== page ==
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Refusing to Help? Nebraska Policies at Senior Living Facilities

Lindsey Theis

Refusing to Help? Nebraska Policies at Senior Living Facilities

CREATED Mar. 4, 2013

Omaha, NE - The largest company that houses senior citizens in Nebraska is talking policy after a 9-1-1 call that's making headlines all across the country.

A staff member refused to give CPR to a dying 87-year-old woman at a California independent living home despite desperate pleas from a 911 dispatcher. It has prompted outrage and spawned a criminal investigation.

Lorraine Bayless collapsed in the dining room of the retirement home that offers many levels of care. She lived in the independent living building, which state officials said is like a senior apartment complex and doesn't operate under licensing oversight.

It also raised concerns that policies at senior living facilities could prevent staff from intervening in medical emergencies.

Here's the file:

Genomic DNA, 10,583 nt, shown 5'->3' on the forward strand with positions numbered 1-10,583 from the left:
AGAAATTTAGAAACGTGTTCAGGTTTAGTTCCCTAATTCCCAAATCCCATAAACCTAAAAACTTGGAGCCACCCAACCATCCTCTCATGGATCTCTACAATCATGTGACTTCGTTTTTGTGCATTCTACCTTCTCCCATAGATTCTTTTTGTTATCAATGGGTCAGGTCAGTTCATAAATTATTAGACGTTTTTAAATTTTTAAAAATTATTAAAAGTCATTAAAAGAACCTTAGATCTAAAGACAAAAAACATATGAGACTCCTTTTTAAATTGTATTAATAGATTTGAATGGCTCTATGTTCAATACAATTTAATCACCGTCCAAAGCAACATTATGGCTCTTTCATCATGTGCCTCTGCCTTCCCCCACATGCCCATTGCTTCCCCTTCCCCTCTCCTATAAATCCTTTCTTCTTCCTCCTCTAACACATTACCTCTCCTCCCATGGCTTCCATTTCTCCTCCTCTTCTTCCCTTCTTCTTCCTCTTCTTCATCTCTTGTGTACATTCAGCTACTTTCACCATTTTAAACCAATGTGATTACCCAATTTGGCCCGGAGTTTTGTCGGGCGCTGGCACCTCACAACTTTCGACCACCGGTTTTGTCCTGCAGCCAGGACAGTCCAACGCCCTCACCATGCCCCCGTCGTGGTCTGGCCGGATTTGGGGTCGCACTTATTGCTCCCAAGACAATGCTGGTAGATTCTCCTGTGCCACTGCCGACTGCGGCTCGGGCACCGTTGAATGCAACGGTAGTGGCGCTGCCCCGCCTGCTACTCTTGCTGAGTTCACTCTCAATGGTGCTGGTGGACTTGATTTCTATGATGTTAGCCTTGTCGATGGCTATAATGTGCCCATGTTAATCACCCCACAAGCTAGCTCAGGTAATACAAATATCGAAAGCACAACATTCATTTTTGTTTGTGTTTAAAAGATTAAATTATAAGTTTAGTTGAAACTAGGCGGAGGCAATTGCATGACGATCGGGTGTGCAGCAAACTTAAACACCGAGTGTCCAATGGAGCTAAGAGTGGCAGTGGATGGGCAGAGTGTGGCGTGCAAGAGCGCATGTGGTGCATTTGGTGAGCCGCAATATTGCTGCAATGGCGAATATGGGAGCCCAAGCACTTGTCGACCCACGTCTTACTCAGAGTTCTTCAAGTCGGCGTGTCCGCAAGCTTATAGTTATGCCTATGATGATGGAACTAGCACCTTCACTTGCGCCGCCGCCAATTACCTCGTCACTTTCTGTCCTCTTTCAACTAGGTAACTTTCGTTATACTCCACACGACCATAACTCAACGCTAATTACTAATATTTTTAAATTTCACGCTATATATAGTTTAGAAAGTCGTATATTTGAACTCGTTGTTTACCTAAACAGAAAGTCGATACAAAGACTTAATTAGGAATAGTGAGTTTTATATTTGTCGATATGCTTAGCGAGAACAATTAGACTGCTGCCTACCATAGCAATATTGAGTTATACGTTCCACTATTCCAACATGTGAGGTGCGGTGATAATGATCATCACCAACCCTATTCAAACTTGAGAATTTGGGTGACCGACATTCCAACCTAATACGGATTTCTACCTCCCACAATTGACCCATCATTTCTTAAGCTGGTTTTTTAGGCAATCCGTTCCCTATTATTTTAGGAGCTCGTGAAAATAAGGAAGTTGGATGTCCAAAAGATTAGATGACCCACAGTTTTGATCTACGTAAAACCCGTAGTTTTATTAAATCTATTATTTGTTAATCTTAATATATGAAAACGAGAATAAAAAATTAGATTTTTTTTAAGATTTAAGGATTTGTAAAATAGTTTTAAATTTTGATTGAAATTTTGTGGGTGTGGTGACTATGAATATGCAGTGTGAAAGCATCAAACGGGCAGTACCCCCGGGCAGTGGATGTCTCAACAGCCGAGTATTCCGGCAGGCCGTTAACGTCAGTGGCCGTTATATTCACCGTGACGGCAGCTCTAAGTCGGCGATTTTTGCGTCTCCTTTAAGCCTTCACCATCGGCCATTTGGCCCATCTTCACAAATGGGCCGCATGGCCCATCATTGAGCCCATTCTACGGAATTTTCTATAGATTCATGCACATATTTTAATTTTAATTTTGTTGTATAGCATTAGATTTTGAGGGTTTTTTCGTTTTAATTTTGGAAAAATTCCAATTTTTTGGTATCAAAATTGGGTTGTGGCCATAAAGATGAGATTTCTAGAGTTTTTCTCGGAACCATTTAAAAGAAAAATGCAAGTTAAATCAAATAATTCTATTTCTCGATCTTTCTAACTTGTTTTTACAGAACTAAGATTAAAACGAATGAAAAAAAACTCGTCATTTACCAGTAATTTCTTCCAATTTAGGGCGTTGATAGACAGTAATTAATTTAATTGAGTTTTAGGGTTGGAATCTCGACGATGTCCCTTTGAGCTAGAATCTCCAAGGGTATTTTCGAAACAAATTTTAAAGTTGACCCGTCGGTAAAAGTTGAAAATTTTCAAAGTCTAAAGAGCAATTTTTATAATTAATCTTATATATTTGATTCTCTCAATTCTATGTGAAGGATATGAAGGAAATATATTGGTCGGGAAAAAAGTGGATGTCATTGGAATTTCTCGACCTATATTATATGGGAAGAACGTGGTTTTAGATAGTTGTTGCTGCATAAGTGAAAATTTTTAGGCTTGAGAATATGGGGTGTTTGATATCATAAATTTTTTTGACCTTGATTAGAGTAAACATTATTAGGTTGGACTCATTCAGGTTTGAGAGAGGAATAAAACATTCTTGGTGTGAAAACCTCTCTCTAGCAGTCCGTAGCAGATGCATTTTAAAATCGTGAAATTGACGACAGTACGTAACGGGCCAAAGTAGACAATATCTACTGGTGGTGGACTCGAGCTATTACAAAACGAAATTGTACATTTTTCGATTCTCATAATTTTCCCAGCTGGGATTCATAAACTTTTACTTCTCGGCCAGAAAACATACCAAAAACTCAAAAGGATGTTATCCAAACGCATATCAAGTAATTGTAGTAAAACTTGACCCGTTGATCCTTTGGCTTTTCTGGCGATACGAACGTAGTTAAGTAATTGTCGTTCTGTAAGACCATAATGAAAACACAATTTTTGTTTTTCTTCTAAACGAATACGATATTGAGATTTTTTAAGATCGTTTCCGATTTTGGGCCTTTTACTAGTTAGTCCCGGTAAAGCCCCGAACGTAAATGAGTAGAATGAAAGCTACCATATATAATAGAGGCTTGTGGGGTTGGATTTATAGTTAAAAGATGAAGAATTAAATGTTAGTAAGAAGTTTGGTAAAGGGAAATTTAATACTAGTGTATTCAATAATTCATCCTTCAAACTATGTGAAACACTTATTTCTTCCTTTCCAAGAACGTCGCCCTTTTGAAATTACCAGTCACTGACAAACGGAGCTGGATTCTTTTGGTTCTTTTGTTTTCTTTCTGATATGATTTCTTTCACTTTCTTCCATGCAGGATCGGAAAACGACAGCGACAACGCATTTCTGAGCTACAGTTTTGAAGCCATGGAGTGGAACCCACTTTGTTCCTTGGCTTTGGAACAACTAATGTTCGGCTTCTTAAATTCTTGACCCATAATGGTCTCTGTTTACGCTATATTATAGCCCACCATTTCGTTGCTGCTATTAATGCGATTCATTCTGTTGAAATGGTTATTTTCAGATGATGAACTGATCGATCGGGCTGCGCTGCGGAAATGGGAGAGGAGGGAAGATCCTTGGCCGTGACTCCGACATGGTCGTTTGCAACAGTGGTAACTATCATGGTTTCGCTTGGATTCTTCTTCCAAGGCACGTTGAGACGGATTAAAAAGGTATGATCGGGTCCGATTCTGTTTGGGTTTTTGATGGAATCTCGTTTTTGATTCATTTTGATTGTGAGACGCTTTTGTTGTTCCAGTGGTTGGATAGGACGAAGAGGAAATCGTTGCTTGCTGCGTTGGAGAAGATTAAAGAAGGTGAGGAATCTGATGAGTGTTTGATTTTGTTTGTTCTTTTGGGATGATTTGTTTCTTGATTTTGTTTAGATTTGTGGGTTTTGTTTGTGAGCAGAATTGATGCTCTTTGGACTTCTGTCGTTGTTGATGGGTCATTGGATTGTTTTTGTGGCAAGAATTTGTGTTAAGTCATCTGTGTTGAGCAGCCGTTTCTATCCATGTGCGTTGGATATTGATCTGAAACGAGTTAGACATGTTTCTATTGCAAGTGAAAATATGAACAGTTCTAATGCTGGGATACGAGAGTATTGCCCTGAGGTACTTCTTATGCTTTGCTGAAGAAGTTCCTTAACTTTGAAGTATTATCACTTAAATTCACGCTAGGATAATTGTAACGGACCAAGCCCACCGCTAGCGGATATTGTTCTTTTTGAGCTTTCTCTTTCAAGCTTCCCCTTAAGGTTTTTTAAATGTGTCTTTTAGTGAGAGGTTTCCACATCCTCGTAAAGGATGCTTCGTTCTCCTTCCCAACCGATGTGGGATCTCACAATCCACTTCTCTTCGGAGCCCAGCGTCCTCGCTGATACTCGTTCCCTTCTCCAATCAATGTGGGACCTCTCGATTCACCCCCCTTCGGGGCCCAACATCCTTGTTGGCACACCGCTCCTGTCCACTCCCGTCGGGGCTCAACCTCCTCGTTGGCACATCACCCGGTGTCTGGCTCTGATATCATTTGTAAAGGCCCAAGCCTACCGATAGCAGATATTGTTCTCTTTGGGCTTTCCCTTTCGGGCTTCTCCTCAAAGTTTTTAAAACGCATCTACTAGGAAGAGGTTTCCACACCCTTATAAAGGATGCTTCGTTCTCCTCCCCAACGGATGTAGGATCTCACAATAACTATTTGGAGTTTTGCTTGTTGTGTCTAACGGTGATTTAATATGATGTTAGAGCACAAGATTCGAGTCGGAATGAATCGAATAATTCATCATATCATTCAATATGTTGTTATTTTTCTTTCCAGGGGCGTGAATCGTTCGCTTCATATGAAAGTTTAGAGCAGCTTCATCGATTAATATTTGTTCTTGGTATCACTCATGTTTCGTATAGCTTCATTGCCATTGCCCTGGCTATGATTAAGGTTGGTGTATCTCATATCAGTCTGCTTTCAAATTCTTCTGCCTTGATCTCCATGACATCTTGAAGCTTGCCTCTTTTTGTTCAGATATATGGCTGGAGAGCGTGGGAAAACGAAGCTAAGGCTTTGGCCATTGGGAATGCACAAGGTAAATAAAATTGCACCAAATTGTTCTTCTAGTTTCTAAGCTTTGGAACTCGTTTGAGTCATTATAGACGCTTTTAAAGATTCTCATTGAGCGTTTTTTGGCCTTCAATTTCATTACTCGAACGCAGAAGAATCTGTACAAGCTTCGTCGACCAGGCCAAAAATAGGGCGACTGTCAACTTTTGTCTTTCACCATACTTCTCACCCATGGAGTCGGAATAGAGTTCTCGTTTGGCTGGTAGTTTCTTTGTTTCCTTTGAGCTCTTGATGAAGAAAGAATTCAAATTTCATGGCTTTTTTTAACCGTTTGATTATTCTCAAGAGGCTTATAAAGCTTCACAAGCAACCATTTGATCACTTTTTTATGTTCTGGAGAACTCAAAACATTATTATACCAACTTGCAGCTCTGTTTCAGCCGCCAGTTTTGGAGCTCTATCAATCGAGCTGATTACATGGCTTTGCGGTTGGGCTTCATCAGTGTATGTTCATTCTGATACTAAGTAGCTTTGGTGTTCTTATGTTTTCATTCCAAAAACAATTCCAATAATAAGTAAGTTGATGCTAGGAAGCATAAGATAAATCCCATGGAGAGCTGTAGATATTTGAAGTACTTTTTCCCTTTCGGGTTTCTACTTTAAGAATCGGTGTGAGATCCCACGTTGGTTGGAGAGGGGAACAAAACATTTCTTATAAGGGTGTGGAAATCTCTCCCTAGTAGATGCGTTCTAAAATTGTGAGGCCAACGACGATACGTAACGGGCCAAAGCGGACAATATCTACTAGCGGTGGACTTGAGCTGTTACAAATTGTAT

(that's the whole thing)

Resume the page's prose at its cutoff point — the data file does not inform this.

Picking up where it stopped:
"We will certainly be reviewing our policies just in case," Andrew Fisher, VP of Community Operations for Immanuel Communities said.

Immanuel Communities operates seven communities that offer Independent Living, Assisted Living, Memory Support, and Affordable Housing for seniors. Fisher says that each occupant of a community completes a file for life.

"It's prominently displayed in their apartments and it lists their wishes," Fisher said.

It's something that Dr. Byron Oberst, a retired pediatrician and resident of Lakeside Village, one of the Immanuel Communities, calls critical.

"They just take this off the refrigerator and they know all about me," Oberst said.

The Nebraska Healthcare Association says each facility can set its own policy on if or how to administer care in emergencies. An assisted living facility, which offers more aid to occupants, is not required by law to have medically licensed professionals on staff. An independent living facility, is essentially an apartment complex for the elderly. It's up to the facility on whether they require staff to offer CPR or be certified. In Nebraska, senior living facilities are required to disclose their policies to prospective occupants.

"If it's not in a transparent manner, that should be a red flag," Fisher said.

The AP contributed to this report. 

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